Beijing: Jamaica's world record-holder Usain Bolt threw down the gauntlet to his 100 metres rivals here on Friday as he recorded the sixth fastest time this year in his Olympic second round heat.
The 21-year-old ran an effortless 9.92 seconds to win his heat, a faster time than the other two athletes seen as Bolt's main challengers for gold.
Former world record-holder Asafa Powell of Jamaica won his heat in a slower time of 10.02secs while America's world champion Tyson Gay only finished second in his heat.
IN THE FAST LANE: The 21-year-old Usain Bolt ran an effortless 9.92 seconds to win his 100m heat.
Bolt was happy with his performance and said that he had only made a real effort over the first 50 metres.
"I just ran the first 50 metres and then I looked round to make sure I was safe and I shut it off," said Bolt. "Yes, I'm ready for my best," he added.
It was a great night for the Caribbean as all five of the heats were won by representatives from the region, backing up Jamaican Michael Frater's claim earlier on that he thought six of the area's fastest men would make it through to Saturday's final.
Gay looked like someone who hadn't raced competitively for over a month and was under pressure throughout his race, trailing in third half-way down the track before going hard to secure second behind the impressive Richard Thompson of Trinidad and Tobago, who clocked 9.99secs.
The 26-year-old American sprinted through the press area - indeed he tried to jump over a barrier to escape the media's attention - faster than he had done on the track, but was called back by a US team official to give his version of his performance.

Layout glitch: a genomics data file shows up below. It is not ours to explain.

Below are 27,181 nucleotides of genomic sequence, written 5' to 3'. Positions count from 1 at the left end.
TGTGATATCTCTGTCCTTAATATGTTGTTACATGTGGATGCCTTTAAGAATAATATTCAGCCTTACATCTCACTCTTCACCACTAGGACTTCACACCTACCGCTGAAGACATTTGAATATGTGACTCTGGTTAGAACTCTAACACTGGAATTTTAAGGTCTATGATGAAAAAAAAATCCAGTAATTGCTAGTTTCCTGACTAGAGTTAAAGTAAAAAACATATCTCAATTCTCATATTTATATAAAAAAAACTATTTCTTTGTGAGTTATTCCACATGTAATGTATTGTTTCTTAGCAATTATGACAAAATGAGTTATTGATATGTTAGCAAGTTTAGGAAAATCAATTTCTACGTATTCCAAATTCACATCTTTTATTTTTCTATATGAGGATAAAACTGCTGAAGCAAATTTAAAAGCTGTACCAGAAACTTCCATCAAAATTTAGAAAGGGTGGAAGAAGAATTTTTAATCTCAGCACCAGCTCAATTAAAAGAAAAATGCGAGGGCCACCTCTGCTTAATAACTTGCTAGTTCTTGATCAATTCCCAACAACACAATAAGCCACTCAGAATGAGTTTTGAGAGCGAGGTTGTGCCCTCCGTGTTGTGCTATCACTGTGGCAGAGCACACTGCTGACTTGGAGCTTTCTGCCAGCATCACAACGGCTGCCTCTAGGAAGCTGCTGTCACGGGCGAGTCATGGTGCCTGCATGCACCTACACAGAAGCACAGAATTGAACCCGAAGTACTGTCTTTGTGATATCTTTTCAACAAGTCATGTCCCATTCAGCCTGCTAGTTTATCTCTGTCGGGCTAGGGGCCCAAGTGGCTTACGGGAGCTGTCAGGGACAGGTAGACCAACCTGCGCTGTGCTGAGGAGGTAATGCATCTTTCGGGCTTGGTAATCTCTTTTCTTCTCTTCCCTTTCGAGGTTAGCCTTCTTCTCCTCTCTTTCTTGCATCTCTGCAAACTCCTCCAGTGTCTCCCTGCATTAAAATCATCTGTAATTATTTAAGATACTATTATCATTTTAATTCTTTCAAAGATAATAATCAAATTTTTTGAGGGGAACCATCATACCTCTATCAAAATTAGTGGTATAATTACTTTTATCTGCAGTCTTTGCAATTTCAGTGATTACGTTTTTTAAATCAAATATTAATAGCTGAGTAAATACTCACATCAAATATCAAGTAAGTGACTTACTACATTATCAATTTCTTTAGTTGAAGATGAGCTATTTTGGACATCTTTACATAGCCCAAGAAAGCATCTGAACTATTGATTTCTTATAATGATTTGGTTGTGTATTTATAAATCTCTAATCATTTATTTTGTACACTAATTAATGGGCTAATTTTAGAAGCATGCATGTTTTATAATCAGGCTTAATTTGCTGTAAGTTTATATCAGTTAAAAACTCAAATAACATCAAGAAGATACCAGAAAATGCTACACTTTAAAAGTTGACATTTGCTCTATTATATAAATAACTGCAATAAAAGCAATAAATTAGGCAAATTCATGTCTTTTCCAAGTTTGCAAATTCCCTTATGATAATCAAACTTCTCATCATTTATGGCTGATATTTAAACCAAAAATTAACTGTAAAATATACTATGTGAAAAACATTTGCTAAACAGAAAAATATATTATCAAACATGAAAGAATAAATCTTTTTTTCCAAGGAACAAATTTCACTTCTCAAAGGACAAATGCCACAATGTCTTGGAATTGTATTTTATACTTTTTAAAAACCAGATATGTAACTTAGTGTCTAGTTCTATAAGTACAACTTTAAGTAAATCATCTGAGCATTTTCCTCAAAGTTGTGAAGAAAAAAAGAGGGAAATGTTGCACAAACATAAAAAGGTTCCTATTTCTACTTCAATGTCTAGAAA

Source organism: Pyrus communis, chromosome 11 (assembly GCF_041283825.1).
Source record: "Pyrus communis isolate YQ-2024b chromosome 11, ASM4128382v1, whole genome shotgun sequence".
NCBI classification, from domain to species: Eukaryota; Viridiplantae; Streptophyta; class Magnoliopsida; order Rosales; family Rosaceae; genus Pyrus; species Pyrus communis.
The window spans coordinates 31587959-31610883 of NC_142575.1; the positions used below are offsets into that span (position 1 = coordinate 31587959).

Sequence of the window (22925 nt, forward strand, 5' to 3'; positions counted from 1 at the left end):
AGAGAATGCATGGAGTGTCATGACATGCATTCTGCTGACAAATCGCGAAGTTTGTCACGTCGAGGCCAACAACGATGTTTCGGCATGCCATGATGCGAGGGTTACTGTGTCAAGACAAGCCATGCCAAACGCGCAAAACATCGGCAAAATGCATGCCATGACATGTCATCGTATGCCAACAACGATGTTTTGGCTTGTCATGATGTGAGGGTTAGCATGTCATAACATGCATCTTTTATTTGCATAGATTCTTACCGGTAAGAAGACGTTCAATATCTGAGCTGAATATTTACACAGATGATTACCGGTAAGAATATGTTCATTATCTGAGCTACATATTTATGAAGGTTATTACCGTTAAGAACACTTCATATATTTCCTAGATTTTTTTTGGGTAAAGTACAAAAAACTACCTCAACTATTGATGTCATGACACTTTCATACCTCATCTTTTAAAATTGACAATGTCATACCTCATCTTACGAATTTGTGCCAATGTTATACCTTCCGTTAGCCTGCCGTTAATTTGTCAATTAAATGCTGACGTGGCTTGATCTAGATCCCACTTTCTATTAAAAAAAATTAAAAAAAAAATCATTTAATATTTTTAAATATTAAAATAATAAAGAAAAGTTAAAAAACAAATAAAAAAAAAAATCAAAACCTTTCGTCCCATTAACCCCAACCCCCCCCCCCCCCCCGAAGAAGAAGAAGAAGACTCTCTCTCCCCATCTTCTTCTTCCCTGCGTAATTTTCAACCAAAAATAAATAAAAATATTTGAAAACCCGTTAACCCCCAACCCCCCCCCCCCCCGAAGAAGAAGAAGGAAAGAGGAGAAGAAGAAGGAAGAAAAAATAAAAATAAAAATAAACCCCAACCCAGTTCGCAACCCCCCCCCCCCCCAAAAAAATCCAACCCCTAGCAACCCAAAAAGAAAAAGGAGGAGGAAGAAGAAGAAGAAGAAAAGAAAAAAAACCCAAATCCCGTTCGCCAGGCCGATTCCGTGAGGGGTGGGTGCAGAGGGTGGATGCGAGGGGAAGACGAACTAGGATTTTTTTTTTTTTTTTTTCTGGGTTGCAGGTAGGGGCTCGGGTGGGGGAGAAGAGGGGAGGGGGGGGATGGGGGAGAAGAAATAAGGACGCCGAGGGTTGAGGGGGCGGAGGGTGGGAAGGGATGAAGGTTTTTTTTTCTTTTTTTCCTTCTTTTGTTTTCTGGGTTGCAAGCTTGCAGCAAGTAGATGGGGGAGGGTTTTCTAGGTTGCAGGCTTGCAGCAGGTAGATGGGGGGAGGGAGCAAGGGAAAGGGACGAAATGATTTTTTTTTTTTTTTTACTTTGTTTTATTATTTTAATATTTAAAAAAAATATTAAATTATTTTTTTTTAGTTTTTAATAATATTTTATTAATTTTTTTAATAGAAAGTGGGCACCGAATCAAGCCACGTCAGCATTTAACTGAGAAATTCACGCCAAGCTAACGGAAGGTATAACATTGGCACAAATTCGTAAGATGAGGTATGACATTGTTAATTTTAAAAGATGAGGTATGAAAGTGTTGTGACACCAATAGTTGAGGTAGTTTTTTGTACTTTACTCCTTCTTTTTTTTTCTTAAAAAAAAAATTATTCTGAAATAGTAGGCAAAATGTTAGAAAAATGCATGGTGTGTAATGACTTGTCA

"I felt good and relaxed," said Gay, who has been off the Grand Prix circuit for over a month recovering from a hamstring injury.
"I'm just trying to make it through."
The first of the second round heats produced a surprise as Churandy Martina of the Dutch Antilles won in an impressive personal best of 9.99secs from 2005 world silver medallist Frater, while Japan's Naoki Tsukahara filled the third and last automatic qualifying spot.
Martina, 24, may have surprised many with his performance but it didn't surprise him. "It's pretty good but I have been working hard," he said. "I am not surprised at that (the time).
"I know I'm going to win for sure otherwise I'd be sitting at home watching it on TV," a smiling Martina added.
Thompson was joined in the semi-finals by compatriot Marc Burns, who just edged 2003 world champion Kim Collins in the slowest winning time of the heats, 10.05secs.
Burns, a two-time world finalist, was satisfied enough with his performance, but left unamused by the false start on the field's first try at getting away.
"I ran a complete race despite a slow start. It was a bit disappointing that there was another deliberate false start. I just have to run comfortably on Saturday," commented the 25-year-old.
While Bolt - who is bidding to become Jamaica's first ever 100m Olympic champion - was modesty itself, it was left to heat runner-up Darvis Patton to talk more specifically about his talent.
"The guy (Bolt) has run 9.72, 9.76, 9.80 so he's got to be good," said the 30-year-old, who has rebounded after several fallow years since winning 200m world silver in 2003.
Patton, though, insisted Bolt did not have the title in the bag. "Anybody can beat anybody on the track at any given time."